Public Art Program
Our public art program is a vision of the Round Rock Arts Master Plan.
The goals are to: Provide visual interest on the Round Rock downtown area; Increase the number and variety of outdoor public art installations by local and regional artists; Stimulate creative thought and reflective conversation among residents and visitors.
Each annual sculpture exhibit has a wonderful array of artwork that addresses these goals and helps create a more vibrant area in the center of our city. This exhibit is made possible in part by the City of Round Rock, Texas Society of Sculptors, Round Rock Arts and the City of Round Rock Parks department for expert installation of the work. Over fifty art sculptures are on loan from regional artists and installed on the Downtown, Prete and Centennial Plazas and at Chisholm Trail Park. These diverse pieces are on loan from the artists for at least one year, while other pieces, gifted by artists, call Round Rock home permanently.
Our other public art offerings, which you can enjoy in our historic downtown, include our banner murals, signal box mini murals, and our City Council Chamber gallery exhibits.
Here are spotlights on some of the art you can enjoy in our public art program:
Sculpture Art at Chisholm Trail Crossing
The Chisholm Trail Crossing is located at 500 Chisholm Trail Road in Round Rock. Two Texas artists’ works are featured at this location, Jim Thomas and Antonio Muñoz.
Jim Thomas is a nationally published artist with numerous professional art association memberships, including TSOS, AArC, and DFAC. Among the many awards won, Thomas is a three-time “Gold Medalist” of the Texas Cowboy Artist Association. College training in earth sciences, chemistry, and metallurgy, combined with more than 41 years professional team experience with architects, engineers, government and private public art administrators are a foundation for his years of professional sculpting, art foundry, and metal fabrications experience. The following pieces were designed and crafted by Jim Thomas and are located at the Chisholm Trail Crossing:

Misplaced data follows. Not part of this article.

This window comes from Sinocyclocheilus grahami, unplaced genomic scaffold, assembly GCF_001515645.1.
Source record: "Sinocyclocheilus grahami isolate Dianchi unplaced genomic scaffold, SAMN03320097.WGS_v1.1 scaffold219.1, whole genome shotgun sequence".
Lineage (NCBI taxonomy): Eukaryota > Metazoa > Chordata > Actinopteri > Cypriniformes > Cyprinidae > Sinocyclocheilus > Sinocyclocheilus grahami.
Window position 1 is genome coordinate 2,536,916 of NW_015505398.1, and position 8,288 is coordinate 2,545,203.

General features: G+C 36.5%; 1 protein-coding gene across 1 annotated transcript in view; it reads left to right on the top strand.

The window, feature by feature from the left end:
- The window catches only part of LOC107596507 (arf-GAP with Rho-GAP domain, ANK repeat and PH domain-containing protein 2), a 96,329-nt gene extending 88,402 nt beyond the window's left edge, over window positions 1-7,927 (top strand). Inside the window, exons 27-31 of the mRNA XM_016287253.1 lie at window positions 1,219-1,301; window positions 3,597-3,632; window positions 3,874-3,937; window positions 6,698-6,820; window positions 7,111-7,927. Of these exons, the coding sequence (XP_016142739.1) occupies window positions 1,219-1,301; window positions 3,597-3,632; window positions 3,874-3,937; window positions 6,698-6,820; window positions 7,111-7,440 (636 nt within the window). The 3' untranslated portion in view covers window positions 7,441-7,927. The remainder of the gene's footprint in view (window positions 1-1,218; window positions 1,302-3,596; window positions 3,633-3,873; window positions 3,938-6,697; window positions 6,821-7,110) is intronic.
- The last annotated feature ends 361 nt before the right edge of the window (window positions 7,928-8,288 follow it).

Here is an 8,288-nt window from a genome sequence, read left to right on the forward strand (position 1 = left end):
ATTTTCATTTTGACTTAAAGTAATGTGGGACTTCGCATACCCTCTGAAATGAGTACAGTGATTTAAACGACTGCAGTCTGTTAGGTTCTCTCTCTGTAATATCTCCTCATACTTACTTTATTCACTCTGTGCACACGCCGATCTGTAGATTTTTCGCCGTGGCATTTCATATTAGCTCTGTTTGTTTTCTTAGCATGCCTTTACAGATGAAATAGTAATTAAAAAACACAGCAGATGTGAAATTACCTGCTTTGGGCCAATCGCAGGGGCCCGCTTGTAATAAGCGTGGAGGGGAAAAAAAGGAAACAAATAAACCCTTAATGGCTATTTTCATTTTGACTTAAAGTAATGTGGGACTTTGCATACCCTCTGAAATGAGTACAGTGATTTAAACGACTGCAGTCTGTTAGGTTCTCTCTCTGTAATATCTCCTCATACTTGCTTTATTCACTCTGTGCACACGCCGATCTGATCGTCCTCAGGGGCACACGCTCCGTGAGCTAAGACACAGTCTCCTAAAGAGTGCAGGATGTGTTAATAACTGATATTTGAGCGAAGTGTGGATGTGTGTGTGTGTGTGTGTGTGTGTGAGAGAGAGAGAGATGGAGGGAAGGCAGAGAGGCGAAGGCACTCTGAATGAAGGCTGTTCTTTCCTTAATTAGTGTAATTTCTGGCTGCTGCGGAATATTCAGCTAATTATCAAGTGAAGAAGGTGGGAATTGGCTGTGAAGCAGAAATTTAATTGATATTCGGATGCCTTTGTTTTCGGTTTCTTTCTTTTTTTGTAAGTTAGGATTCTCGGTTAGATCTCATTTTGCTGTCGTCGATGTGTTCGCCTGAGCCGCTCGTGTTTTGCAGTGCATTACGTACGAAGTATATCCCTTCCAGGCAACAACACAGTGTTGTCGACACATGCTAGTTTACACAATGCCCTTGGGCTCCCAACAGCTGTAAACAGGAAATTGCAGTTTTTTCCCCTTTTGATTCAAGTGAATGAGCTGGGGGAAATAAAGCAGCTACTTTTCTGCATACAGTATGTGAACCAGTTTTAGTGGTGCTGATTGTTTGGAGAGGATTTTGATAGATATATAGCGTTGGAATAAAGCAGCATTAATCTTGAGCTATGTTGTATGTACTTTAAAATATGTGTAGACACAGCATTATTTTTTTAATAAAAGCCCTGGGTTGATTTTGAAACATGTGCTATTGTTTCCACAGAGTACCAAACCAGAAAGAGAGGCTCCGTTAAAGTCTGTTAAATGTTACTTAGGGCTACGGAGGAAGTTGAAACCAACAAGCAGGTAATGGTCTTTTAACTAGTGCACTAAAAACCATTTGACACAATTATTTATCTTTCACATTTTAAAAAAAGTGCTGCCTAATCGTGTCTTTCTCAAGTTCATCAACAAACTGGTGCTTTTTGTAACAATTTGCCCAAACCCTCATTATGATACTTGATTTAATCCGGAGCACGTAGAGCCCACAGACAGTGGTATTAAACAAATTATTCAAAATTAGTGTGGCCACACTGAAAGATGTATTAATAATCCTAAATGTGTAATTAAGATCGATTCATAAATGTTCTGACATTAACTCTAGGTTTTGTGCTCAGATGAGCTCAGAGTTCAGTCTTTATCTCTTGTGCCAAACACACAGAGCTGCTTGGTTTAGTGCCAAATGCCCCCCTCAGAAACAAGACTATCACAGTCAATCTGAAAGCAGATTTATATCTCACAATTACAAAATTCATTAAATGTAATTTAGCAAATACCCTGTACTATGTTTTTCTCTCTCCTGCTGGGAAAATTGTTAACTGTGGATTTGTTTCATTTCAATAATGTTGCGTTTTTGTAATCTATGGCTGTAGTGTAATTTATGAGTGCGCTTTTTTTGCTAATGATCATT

“The Bell Steer”: First in the series and commissioned through a grant from Dell in 2003. During cattle drives, the lead steer often wore a bell around its neck to assist the cattlemen in finding the beginning of the herd.
“The Pioneer Woman”: Dedicated to the memory of Harriett “Hattie” Cluck, one of the first known women to travel up the trail. Commissioned by
Mr. and Mrs. Bill Peckham, The Pioneer Woman bears a resemblance to Mrs. Bill “Sissy” Peckham, who sat for hours with the sculptor.
“The Pioneer Boy”: Commissioned in honor of Emmett Cluck, a five year old boy who went up the Chisholm Trail with his family. Ruth Koughan made the donation for this statue and her grandson, Riley Koughan, served as the model for the sculpture.
“The Resting Steer”: Dedicated in honor of Oscar Edward Quick and Eugene Olof Quick. The Steer has the “OQ” brand, which was registered by Quick in 1891. Marjorie and Don Quick made their gift in honor of their father and grandfather, who were bothcitizens of Round Rock.
“Goin’ to Water”: As a symbolic link to their parents’ agricultural background in Texas and to their ancestors’ frontier life of the “old country,” Edward Reyes Torres, Mary Zordan Torres and Gloria Torres Zamarripa commissioned this longhorn sculpture with its Torres Reyes registered brand.